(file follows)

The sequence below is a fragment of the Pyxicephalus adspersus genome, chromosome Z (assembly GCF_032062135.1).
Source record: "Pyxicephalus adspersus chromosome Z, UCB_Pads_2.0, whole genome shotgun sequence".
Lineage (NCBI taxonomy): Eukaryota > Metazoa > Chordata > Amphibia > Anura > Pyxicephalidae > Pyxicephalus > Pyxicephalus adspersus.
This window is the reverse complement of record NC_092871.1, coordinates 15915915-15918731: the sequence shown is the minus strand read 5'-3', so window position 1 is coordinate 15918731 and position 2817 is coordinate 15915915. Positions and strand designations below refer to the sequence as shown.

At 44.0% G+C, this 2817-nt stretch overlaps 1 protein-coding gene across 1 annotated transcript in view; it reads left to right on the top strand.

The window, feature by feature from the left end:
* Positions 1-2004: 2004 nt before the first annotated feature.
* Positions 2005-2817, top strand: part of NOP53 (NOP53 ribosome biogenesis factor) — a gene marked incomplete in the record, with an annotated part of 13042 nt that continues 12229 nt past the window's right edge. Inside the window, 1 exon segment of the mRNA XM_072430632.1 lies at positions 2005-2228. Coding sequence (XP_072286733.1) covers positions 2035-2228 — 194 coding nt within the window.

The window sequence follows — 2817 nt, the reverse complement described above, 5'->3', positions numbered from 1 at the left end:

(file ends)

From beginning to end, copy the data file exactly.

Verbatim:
The sequence below is a fragment of the Pyxicephalus adspersus genome, chromosome Z (assembly GCF_032062135.1).
Source record: "Pyxicephalus adspersus chromosome Z, UCB_Pads_2.0, whole genome shotgun sequence".
Lineage (NCBI taxonomy): Eukaryota > Metazoa > Chordata > Amphibia > Anura > Pyxicephalidae > Pyxicephalus > Pyxicephalus adspersus.
This window is the reverse complement of record NC_092871.1, coordinates 15915915-15918731: the sequence shown is the minus strand read 5'-3', so window position 1 is coordinate 15918731 and position 2817 is coordinate 15915915. Positions and strand designations below refer to the sequence as shown.

At 44.0% G+C, this 2817-nt stretch overlaps 1 protein-coding gene across 1 annotated transcript in view; it reads left to right on the top strand.

The window, feature by feature from the left end:
* Positions 1-2004: 2004 nt before the first annotated feature.
* Positions 2005-2817, top strand: part of NOP53 (NOP53 ribosome biogenesis factor) — a gene marked incomplete in the record, with an annotated part of 13042 nt that continues 12229 nt past the window's right edge. Inside the window, 1 exon segment of the mRNA XM_072430632.1 lies at positions 2005-2228. Coding sequence (XP_072286733.1) covers positions 2035-2228 — 194 coding nt within the window.

The window sequence follows — 2817 nt, the reverse complement described above, 5'->3', positions numbered from 1 at the left end: